-N FWDI_security
-N FWDI_security_pre
-N FWDI_security_log
-N FWDI_security_deny
-N FWDI_security_allow
-N FWDI_security_post
-N FWDO_security
-N FWDO_security_pre
-N FWDO_security_log
-N FWDO_security_deny
-N FWDO_security_allow
-N FWDO_security_post
-A INPUT -m conntrack --ctstate RELATED,ESTABLISHED,DNAT -j ACCEPT
-A INPUT -i lo -j ACCEPT
-A INPUT -j INPUT_direct
-A INPUT -j INPUT_ZONES
-A INPUT -m conntrack --ctstate INVALID -j DROP
-A INPUT -j REJECT --reject-with icmp-host-prohibited
-A FORWARD -m conntrack --ctstate RELATED,ESTABLISHED,DNAT -j ACCEPT
-A FORWARD -i lo -j ACCEPT
-A FORWARD -j FORWARD_direct
-A FORWARD -j FORWARD_IN_ZONES
-A FORWARD -j FORWARD_OUT_ZONES
-A FORWARD -m conntrack --ctstate INVALID -j DROP
-A FORWARD -j REJECT --reject-with icmp-host-prohibited
-A OUTPUT -o lo -j ACCEPT
-A OUTPUT -j OUTPUT_direct
-A INPUT_ZONES -i wlan0 -g IN_security
-A INPUT_ZONES -g IN_security
-A FORWARD_IN_ZONES -i wlan0 -g FWDI_security
-A FORWARD_IN_ZONES -g FWDI_security
-A FORWARD_OUT_ZONES -o wlan0 -g FWDO_security
-A FORWARD_OUT_ZONES -g FWDO_security
-A IN_security -j IN_security_pre
-A IN_security -j IN_security_log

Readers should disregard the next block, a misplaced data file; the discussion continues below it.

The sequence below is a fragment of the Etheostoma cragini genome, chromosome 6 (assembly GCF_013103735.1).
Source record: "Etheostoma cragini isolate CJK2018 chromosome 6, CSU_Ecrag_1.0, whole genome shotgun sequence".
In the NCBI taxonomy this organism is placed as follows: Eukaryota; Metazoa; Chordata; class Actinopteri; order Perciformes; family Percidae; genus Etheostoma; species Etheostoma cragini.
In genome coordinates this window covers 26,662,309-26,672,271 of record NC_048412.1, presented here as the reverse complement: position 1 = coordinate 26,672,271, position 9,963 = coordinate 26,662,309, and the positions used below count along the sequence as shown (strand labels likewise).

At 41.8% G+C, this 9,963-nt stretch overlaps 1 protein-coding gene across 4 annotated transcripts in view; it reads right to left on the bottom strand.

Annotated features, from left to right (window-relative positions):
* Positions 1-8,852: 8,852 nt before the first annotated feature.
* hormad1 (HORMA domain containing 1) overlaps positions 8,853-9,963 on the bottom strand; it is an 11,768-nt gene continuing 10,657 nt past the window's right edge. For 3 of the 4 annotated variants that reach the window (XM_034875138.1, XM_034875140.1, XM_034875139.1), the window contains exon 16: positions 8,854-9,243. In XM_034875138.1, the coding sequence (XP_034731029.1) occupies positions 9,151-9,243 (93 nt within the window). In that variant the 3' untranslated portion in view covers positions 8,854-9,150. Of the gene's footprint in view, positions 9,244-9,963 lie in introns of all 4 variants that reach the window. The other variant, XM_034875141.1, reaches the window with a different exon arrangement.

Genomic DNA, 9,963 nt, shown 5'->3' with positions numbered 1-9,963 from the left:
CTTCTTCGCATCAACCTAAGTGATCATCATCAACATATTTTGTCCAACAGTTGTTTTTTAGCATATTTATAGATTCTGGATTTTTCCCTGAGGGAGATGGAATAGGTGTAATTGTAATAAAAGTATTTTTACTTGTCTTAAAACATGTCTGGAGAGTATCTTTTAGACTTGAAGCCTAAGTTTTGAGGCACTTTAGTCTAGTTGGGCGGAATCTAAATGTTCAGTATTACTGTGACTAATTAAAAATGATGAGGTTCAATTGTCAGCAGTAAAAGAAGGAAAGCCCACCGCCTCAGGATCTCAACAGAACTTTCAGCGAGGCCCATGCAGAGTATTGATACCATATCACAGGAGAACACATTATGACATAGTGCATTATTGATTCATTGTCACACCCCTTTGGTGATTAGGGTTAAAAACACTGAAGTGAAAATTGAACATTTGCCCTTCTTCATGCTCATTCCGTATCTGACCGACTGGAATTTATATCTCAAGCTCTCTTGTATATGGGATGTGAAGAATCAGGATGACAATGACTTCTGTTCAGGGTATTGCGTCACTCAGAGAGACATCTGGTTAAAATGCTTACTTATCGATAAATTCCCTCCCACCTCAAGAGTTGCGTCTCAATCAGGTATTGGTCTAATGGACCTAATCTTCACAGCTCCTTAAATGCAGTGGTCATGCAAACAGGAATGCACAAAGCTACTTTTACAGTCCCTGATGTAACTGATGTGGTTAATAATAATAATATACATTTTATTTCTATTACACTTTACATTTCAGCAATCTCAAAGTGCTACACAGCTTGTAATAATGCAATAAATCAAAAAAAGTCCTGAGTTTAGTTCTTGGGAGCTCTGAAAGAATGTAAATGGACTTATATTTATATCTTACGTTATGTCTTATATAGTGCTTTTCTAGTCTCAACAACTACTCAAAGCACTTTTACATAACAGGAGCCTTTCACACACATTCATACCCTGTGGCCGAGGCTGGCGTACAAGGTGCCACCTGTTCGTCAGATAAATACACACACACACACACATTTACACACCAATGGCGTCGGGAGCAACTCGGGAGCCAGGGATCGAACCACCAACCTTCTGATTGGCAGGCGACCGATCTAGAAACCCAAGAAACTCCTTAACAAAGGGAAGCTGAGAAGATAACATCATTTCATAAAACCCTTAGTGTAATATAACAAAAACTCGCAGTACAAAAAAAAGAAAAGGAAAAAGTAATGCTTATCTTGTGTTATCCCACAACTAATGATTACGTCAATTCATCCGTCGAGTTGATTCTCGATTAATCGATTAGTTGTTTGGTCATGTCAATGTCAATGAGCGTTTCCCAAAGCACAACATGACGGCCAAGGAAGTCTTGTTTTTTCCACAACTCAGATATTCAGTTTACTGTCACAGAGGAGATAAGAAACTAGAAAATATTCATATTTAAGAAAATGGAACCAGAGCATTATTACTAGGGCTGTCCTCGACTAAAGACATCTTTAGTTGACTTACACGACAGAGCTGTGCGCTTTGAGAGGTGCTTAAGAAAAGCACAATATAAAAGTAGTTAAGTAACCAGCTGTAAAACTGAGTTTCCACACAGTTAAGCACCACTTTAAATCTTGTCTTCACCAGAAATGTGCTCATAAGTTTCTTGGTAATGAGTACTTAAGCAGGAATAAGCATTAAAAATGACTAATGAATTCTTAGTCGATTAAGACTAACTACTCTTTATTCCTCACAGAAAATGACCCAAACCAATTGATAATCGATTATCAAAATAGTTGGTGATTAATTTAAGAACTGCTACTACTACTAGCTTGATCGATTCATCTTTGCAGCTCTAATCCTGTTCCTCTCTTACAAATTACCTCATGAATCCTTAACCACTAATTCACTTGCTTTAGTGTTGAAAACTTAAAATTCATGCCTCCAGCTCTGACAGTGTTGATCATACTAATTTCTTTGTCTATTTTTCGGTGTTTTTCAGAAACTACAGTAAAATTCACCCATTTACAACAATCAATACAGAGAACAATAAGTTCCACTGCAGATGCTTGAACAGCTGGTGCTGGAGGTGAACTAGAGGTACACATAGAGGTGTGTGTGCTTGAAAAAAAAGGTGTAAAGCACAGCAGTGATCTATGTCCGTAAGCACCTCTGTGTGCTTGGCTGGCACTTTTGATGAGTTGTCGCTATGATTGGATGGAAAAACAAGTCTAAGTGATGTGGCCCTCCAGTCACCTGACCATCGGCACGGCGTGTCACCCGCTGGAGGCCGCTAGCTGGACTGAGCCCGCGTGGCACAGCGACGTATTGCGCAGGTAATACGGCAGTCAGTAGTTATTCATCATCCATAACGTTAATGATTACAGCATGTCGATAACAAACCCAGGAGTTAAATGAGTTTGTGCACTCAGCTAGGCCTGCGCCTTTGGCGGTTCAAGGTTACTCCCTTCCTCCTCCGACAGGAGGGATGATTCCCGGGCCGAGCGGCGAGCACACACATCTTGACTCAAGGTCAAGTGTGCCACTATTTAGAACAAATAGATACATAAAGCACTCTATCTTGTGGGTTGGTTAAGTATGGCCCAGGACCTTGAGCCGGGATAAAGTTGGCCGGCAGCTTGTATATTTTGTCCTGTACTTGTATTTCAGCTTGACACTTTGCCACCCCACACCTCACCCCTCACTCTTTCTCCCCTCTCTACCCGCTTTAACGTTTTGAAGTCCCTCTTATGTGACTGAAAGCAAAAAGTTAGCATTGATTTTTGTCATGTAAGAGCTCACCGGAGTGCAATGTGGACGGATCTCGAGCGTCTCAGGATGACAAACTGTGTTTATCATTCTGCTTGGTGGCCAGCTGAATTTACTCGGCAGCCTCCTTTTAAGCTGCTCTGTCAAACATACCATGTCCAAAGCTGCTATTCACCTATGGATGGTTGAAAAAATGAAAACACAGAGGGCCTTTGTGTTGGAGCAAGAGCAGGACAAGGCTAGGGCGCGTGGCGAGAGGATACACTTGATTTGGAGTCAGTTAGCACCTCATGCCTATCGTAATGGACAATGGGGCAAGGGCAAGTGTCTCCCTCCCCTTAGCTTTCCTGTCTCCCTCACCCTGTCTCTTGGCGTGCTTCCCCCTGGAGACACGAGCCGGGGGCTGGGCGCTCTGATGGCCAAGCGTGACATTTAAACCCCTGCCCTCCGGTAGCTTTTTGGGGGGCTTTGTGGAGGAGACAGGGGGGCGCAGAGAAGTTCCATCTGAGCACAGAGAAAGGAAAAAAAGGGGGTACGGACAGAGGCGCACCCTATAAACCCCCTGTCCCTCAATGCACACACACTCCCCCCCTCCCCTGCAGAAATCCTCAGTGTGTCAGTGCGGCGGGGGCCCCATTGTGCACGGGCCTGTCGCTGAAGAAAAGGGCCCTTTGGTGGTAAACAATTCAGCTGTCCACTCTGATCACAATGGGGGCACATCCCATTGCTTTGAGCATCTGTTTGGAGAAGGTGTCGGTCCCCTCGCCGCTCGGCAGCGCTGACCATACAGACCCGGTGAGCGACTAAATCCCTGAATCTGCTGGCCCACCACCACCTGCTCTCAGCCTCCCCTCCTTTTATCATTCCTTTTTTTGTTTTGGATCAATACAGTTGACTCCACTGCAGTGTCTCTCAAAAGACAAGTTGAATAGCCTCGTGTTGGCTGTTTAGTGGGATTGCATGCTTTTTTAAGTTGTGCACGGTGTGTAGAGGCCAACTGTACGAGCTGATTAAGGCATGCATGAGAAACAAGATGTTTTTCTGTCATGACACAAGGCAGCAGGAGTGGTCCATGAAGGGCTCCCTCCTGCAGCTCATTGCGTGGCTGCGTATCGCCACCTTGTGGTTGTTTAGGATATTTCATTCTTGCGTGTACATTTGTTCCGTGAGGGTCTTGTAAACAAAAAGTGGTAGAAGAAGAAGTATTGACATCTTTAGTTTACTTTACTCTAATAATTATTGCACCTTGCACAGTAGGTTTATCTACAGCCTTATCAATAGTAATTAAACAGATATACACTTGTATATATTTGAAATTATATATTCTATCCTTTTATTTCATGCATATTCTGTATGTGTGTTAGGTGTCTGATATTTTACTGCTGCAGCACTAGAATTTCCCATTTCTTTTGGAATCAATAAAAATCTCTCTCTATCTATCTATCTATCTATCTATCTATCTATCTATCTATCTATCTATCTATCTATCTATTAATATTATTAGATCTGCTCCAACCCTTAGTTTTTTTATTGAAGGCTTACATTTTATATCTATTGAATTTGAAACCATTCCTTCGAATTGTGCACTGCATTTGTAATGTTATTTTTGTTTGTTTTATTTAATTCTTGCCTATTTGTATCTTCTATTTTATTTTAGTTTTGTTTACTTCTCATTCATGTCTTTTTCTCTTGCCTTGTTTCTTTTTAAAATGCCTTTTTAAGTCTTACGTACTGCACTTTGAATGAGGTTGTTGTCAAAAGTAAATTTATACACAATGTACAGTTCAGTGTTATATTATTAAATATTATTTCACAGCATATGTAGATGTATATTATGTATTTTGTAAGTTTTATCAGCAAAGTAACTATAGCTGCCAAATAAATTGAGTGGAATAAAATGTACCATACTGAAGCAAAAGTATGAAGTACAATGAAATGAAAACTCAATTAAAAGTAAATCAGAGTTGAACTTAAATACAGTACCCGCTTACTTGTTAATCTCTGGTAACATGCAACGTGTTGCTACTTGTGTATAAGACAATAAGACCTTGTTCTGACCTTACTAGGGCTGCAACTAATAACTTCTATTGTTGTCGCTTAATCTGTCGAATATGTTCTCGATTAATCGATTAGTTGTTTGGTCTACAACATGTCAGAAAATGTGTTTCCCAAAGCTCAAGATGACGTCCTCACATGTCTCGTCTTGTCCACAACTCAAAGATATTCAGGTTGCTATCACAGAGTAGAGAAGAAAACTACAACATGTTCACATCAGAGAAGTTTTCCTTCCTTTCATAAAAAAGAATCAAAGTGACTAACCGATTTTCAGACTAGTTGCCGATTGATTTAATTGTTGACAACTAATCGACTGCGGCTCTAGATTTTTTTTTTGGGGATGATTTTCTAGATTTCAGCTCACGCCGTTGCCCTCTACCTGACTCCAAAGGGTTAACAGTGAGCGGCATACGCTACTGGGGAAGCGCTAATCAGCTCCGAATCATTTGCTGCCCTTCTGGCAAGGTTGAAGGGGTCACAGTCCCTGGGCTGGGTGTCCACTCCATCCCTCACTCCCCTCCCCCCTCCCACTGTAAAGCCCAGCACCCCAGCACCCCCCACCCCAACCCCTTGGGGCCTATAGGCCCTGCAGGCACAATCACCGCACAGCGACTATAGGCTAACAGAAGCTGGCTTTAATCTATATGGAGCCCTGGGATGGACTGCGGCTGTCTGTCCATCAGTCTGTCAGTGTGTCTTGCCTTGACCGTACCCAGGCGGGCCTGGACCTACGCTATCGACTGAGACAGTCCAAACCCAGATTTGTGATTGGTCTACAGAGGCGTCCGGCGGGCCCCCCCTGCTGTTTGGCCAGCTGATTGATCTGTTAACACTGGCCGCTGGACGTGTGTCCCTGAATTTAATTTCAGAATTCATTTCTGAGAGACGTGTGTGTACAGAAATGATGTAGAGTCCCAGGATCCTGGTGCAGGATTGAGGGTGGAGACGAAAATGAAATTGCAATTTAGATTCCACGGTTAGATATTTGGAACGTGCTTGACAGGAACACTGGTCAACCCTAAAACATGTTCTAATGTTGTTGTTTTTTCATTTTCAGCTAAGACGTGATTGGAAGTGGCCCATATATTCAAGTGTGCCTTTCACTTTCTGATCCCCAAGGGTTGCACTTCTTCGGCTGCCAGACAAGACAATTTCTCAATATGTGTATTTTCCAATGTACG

-A IN_security -j IN_security_deny
-A IN_security -j IN_security_allow
-A IN_security -j IN_security_post
-A IN_security -j DROP
-A IN_security_allow -p tcp -m tcp --dport 53 -m conntrack --ctstate NEW,UNTRACKED -j ACCEPT
-A IN_security_allow -p udp -m udp --dport 53 -m conntrack --ctstate NEW,UNTRACKED -j ACCEPT
-A IN_security_allow -p tcp -m tcp --dport 80 -m conntrack --ctstate NEW,UNTRACKED -j ACCEPT
-A IN_security_allow -p tcp -m tcp --dport 443 -m conntrack --ctstate NEW,UNTRACKED -j ACCEPT
-A FWDI_security -j FWDI_security_pre
-A FWDI_security -j FWDI_security_log
-A FWDI_security -j FWDI_security_deny
-A FWDI_security -j FWDI_security_allow
-A FWDI_security -j FWDI_security_post
-A FWDI_security -j DROP
-A FWDO_security -j FWDO_security_pre
-A FWDO_security -j FWDO_security_log
-A FWDO_security -j FWDO_security_deny